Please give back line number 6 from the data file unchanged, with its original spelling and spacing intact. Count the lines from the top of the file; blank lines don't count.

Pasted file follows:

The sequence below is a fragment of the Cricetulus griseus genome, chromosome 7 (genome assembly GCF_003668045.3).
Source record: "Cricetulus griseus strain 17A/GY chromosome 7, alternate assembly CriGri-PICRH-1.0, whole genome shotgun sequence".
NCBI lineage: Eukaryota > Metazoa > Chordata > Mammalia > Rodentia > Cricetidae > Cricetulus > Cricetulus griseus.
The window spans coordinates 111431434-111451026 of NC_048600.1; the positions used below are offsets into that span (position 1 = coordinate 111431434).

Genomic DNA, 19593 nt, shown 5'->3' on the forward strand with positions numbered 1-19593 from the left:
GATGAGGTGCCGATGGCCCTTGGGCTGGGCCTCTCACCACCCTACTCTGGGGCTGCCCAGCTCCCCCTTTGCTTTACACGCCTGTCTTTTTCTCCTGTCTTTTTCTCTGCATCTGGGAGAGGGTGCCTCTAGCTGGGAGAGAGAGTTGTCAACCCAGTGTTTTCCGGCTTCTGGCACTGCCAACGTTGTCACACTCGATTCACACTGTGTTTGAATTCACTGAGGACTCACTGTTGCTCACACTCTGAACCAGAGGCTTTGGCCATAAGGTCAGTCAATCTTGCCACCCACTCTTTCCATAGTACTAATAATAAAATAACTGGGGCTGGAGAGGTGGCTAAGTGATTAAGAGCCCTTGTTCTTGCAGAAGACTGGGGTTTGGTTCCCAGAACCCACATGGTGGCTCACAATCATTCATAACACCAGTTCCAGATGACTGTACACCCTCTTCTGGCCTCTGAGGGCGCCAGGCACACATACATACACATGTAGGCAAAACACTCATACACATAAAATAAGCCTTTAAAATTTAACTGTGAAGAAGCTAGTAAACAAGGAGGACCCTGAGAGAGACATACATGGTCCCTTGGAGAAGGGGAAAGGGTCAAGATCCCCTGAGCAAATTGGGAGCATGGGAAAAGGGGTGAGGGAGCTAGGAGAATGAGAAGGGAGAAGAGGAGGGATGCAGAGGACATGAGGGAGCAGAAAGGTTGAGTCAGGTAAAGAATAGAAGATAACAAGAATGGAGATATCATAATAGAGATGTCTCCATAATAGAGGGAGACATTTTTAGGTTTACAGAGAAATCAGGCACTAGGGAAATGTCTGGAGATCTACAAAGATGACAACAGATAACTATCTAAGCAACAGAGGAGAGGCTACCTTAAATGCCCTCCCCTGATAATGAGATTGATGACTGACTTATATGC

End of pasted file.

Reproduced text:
GATGAGGTGCCGATGGCCCTTGGGCTGGGCCTCTCACCACCCTACTCTGGGGCTGCCCAGCTCCCCCTTTGCTTTACACGCCTGTCTTTTTCTCCTGTCTTTTTCTCTGCATCTGGGAGAGGGTGCCTCTAGCTGGGAGAGAGAGTTGTCAACCCAGTGTTTTCCGGCTTCTGGCACTGCCAACGTTGTCACACTCGATTCACACTGTGTTTGAATTCACTGAGGACTCACTGTTGCTCACACTCTGAACCAGAGGCTTTGGCCATAAGGTCAGTCAATCTTGCCACCCACTCTTTCCATAGTACTAATAATAAAATAACTGGGGCTGGAGAGGTGGCTAAGTGATTAAGAGCCCTTGTTCTTGCAGAAGACTGGGGTTTGGTTCCCAGAACCCACATGGTGGCTCACAATCATTCATAACACCAGTTCCAGATGACTGTACACCCTCTTCTGGCCTCTGAGGGCGCCAGGCACACATACATACACATGTAGGCAAAACACTCATACACATAAAATAAGCCTTTAAAATTTAACTGTGAAGAAGCTAGTAAACAAGGAGGACCCTGAGAGAGACATACATGGTCCCTTGGAGAAGGGGAAAGGGTCAAGATCCCCTGAGCAAATTGGGAGCATGGGAAAAGGGGTGAGGGAGCTAGGAGAATGAGAAGGGAGAAGAGGAGGGATGCAGAGGACATGAGGGAGCAGAAAGGTTGAGTCAGGTAAAGAATAGAAGATAACAAGAATGGAGATATCATAATAGAGATGTCTCCATAATAGAGGGAGACATTTTTAGGTTTACAGAGAAATCAGGCACTAGGGAAATGTCTGGAGATCTACAAAGATGACAACAGATAACTATCTAAGCAACAGAGGAGAGGCTACCTTAAATGCCCTCCCCTGATAATGAGATTGATGACTGACTTATATGC